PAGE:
Maybe you heard about the controversy last week? It’s the one about the
He is now planning to sue, claiming the company engaged in religious discrimination. The company, on the other hand, says the former cashier was fired for violating the company’s dress code. Home Depot says it has a long standing policy that is well communicated to its employees requiring only company-approved pins and badges to be displayed on their orange aprons. The ex-employee was offered a company-approved pin that said “United We Stand” but he declined to wear it.
The standoff illustrates how different methods of framing an issue can influence the issue’s emotional appeal.
The ex-employee says he feels like he’s been punished for loving his country. He says he also wore the pin in support of his brother who is serving in the National Guard and scheduled to report for a second tour of duty in
While the emotional appeal of the case has provided fodder for Internet commentary, such it is not necessarily enough to win a case in court of law.
On the one hand, the former cashier certainly has a right to love his country and support his brother’s valiant service to our country. The heart of the matter isn’t what he’s doing, but rather how he is going about it – in this case, demonstrating his conviction in contravention of an allegedly well established and well known company dress code.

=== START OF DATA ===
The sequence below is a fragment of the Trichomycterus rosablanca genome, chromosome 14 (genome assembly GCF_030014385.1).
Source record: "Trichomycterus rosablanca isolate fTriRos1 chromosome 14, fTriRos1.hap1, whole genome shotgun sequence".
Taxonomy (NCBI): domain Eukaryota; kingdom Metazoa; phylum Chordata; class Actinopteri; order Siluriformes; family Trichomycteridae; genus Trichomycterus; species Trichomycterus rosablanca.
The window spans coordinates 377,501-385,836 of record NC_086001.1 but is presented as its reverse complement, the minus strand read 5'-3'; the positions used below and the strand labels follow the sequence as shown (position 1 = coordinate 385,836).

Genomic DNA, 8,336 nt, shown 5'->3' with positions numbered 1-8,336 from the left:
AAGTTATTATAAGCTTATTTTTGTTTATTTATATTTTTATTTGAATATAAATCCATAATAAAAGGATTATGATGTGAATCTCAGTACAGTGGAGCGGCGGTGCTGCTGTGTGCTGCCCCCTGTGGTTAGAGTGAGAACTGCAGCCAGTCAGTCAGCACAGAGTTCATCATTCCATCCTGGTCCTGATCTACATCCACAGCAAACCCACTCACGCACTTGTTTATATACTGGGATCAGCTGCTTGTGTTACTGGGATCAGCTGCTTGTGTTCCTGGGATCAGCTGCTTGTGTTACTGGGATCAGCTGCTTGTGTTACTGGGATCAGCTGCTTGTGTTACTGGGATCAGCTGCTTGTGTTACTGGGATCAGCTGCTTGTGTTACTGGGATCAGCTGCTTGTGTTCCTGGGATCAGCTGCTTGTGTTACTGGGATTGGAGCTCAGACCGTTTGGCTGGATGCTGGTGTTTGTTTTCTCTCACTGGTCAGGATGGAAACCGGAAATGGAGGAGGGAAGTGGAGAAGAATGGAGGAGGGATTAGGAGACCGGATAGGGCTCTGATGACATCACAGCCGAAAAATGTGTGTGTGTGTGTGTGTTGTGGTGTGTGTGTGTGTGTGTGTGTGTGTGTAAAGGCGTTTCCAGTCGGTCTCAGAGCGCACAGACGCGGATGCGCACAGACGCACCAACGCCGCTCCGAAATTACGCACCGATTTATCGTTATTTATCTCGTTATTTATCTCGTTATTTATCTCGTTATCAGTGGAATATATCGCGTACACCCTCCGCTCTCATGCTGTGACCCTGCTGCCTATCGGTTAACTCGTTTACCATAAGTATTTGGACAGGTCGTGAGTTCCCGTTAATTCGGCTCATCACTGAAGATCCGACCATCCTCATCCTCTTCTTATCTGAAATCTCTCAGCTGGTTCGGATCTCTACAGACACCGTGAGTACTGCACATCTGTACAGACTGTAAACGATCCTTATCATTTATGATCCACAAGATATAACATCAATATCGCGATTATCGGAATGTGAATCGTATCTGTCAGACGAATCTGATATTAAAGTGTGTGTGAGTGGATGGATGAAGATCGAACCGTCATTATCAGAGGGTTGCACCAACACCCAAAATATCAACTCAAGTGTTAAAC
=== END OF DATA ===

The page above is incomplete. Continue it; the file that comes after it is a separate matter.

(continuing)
Businesses have legal rights too. Employees are agents of their employer when acting in their employment capacity (aka on the job). As a result, employees are the face of the employer to the public and employers have a right to determine what kind of public image they want to project. They have a right to establish and enforce dress codes.
Granted, it’s illegal for employers to discriminate among employees on the basis of religion; but, part of the determination that would be made in this case if it is ever filed and goes to trial is whether the “One nation under God” pin is a religious display (like a cross, a Hajib, or a yarmulke) or whether it is a political statement.
Once again, how you frame the issue can make a huge difference.
Michael Masinter, a civil rights and employment law professor at
Whenever we’re faced with what we feel is an injustice, it pays to step back and look at the controversy from all sides. There are always as many perspectives to an issue as there are parties to it and their view of things might surprise you.
Only by stepping back can we evaluate the merits of our “claim” and whether it’s worth the time and effort to pursue.